Repetitive hand and wrist action often results in subcutaneous tissues becoming injured and swollen. These tissues include fascia, muscle, ligament, tendon, sheaths, retinaculum and peripheral nerve and blood vessels. In restricted passages of the body, swollen soft tissue can become compressed together creating intense pressure. Adjacent soft tissue can adhere together when compressed under theseconditions over a prolonged period.

Trauma-based causes:

  • Fractures of one of the arm bones, particularly a Colles’ fracture.
  • Dislocation of one of the carpal bones of the wrist.
  • Hematoma forming inside the wrist, because of internal haemorrhaging.
  • Deformities due to abnormal healing of old bone fractures.

Non-traumatic causes generally happen over a period of time, and are not triggered by one certain event. Examples include:

  • Tenosynovitis, which is inflammation of the joint. Part of the process of inflammation is swelling, and this compresses the nerve.
  • With pregnancy and hypothyroidism, fluid is retained in tissues, which swells the joint.
  • Acromegaly, a disorder of growth hormones, compresses the nerve by the abnormal growth of bones around the hand and wrist.
  • Tumours (though not necessarily cancer), such as a ganglion or a lipoma, can protrude into the carpal tunnel, reducing the amount of space.
  • Diabetes, rheumatoid arthritis, and obesity tend to cause swelling, thus decreasing the amount of space in the carpal tunnel.
  • Idiopathic causes, which no one can explain, can also cause this disease.

Common activities that have been identified as contributing to repetitive stress induced carpal tunnel syndrome include:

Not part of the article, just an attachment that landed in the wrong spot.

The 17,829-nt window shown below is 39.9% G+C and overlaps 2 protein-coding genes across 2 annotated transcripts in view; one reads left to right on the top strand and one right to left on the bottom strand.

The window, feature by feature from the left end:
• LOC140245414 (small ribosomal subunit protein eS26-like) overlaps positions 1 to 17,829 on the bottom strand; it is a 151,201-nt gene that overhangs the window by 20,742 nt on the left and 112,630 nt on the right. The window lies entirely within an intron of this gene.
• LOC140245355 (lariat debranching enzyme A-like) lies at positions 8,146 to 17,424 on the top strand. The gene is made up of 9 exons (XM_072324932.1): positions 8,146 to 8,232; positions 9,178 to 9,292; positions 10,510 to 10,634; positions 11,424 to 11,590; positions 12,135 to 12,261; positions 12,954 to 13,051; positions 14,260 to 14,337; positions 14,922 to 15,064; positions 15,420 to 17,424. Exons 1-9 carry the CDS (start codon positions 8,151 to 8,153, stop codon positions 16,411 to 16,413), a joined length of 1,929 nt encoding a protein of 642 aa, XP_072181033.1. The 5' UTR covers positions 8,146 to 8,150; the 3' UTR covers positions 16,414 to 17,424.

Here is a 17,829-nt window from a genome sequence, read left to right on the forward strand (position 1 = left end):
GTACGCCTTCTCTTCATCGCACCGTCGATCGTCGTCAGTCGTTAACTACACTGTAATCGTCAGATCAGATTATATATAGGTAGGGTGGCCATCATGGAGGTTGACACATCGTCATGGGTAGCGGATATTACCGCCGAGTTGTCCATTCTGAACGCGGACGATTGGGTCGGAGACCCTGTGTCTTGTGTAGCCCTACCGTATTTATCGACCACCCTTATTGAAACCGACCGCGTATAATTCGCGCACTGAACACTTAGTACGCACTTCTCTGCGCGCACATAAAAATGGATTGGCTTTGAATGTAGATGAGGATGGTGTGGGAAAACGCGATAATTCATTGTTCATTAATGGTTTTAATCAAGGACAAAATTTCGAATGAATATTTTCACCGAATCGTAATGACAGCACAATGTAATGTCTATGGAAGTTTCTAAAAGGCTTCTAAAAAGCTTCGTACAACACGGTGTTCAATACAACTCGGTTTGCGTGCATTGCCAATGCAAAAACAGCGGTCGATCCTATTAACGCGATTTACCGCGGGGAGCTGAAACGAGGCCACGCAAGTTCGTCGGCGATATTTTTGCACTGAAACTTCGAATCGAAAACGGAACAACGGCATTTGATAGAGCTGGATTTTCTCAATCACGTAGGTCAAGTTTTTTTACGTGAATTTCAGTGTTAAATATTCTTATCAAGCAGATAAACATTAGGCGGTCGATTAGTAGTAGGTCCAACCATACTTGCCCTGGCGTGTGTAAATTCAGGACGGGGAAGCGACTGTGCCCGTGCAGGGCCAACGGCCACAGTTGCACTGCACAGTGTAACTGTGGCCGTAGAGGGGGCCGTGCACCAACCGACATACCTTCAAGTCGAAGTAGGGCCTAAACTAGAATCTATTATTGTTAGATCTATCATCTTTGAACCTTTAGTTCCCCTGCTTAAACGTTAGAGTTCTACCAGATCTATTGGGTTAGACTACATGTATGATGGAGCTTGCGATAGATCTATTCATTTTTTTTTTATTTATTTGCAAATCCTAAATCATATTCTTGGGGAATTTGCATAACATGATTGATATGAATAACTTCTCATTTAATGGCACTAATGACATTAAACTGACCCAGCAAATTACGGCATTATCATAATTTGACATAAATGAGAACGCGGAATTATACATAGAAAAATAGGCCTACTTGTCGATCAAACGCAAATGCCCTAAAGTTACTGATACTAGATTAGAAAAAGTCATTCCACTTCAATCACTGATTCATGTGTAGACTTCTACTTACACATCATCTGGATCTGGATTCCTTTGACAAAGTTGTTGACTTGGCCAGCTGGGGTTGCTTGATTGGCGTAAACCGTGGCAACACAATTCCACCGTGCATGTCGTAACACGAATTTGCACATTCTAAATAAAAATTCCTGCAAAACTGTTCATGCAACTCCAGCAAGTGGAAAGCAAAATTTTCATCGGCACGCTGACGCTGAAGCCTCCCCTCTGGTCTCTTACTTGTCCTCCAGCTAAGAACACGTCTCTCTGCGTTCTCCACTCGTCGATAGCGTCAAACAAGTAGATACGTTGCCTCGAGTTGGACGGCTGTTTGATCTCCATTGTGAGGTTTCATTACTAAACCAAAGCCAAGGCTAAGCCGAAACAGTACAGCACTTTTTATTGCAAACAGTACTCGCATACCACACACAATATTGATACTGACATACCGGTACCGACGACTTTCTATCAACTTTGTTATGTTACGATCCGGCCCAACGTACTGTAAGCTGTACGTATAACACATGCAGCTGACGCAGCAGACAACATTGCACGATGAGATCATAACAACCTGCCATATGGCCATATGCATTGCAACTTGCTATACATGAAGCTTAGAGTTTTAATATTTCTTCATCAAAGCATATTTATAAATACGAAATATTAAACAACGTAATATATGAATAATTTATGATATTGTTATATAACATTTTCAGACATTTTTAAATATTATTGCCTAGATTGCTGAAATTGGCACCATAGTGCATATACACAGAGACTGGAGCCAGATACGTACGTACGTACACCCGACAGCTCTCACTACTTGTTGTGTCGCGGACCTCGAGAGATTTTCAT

• Computer keyboarding or typing
  • Playing video games
  • Playing a musical instrument
  • Driving a vehicle, motorcycle or flying a plane
  • Pushing a lawn mower (both the pressure and the vibration are to blame)
  • Any activity where hand use is vigorous and routine could contribute (surgeons, dentists)

Often people suffering from carpal tunnel syndrome can have multiple contributing factors which are aggravated by vigorous hand activities and repetitive stress trauma to the hand.

Proper attention to ergonomic considerations can reduce or eliminate these kinds of injuries.


There are two easy methods to test for carpal tunnel syndrome. One is squeezing or clenching the hand and noticing a lack of strength.

A second test, known as Phalen’s maneuver, is grab the fingers and pull back the hand back, up towards yourself, approaching but not reaching a 90 degree angle. If this position hurts, tingles or burns within the first 10 seconds then carpal tunnel syndrome exists. The quicker the pain starts, the more advanced the condition.